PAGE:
Tuesday, August 19, 2008


This entry is long overdue. I got a bit distracted with StreetFest.

I finally got a chance to read my assigned article, "Who Is an Activist" while in Minneapolis for a cousin's wedding. On Saturday morning my father and I took a walk along the Mississippi, we moseyed through the farmer's market in the old mill district, and stopped at a coffee shop where he encouraged me a bit about this whole daunting task that I currently face (that is, StreetFest). We sat across some sort of government building and read separately for a while. 

Working as the StreetFest coordinator has been a difficult blessing. This summer has been a lesson in engaging the "system" and sampling bureaucracy. I've enjoyed getting my hands a bit "messy," even at those moments when I'm partly confused as to whether or not I'm doing the right thing. In light of my summer job and my more recent discouragement, reading the article "Who Is an Activist" this past Saturday was a refreshing act of reflection.

Living in right relation with God and creation is important. It is the foundation of everything, it is the motivation for activism. And yet, I have also found it to be entirely confusing and exhausting. What does it mean? Do my summer activities reflect this effort? Perhaps a year or two ago I would have had a different opinion as to whether or not being StreetFest coordinator had anything to do with activism.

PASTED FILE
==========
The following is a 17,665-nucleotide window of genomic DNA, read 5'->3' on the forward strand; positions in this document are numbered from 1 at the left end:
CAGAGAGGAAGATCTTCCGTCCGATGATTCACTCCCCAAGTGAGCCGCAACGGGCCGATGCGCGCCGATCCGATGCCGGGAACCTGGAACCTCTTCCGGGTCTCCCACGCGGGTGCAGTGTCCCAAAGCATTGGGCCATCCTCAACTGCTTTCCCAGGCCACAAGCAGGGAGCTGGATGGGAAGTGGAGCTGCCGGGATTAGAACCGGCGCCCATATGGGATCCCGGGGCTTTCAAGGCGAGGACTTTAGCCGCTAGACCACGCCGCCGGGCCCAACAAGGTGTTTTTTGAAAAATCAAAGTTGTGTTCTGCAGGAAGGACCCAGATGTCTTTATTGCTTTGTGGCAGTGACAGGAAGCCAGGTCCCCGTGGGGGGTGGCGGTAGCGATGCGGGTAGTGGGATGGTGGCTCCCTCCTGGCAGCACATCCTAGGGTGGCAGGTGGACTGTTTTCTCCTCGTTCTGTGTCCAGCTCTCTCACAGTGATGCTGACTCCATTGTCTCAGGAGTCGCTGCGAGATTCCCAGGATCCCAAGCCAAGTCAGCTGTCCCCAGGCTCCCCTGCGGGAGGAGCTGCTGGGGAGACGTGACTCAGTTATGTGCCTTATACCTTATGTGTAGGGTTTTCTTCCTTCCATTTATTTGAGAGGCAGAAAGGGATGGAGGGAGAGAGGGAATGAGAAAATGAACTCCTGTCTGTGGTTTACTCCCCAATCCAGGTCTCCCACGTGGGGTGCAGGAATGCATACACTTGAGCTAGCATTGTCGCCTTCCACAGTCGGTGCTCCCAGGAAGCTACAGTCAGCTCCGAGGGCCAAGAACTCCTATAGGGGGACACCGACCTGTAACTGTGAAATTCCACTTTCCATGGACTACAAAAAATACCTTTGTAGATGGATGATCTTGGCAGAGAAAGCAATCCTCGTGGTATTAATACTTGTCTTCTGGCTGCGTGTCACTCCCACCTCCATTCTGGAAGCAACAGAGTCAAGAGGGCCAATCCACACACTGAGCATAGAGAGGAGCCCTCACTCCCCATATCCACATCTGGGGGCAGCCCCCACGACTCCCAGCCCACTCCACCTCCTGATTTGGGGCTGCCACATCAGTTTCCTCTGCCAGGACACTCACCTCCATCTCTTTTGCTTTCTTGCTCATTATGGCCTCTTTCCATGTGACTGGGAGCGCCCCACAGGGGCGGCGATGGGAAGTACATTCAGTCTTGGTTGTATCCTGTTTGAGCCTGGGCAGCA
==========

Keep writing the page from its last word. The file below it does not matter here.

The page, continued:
I appreciate what this article says about activism when the author writes that we must "have a strategy for shaking the system." In this way, practical activism may sometimes appear mundane. I am sometimes a bit bashful about Streetfest, because it is easy to wonder what purpose it serves. However, my hope is that this event will appropriately apply pressure where it should (our letter-writing campaign to Gildan, vegetarian lunches, and challenging incoming students to engage their city).

I firmly believe that activism has a place in everything. I echo what this article when it says that while not every activist much be a Christian, every Christian must be an activist. In this realization, I believe we are called to living with clear communication. That is, to work together. There must be unity between those involved with new-monasticism, the Jesuits living and working in garbage dumps, the Christian politicians, and the suburban church-goers.

Activism must reach deeper than a protest; it is essentially about a life of love. We must work to insure that our life is consistent with this call to love, participating in our Creator's transformation.

Would anyone like to share their thoughts? (Please)

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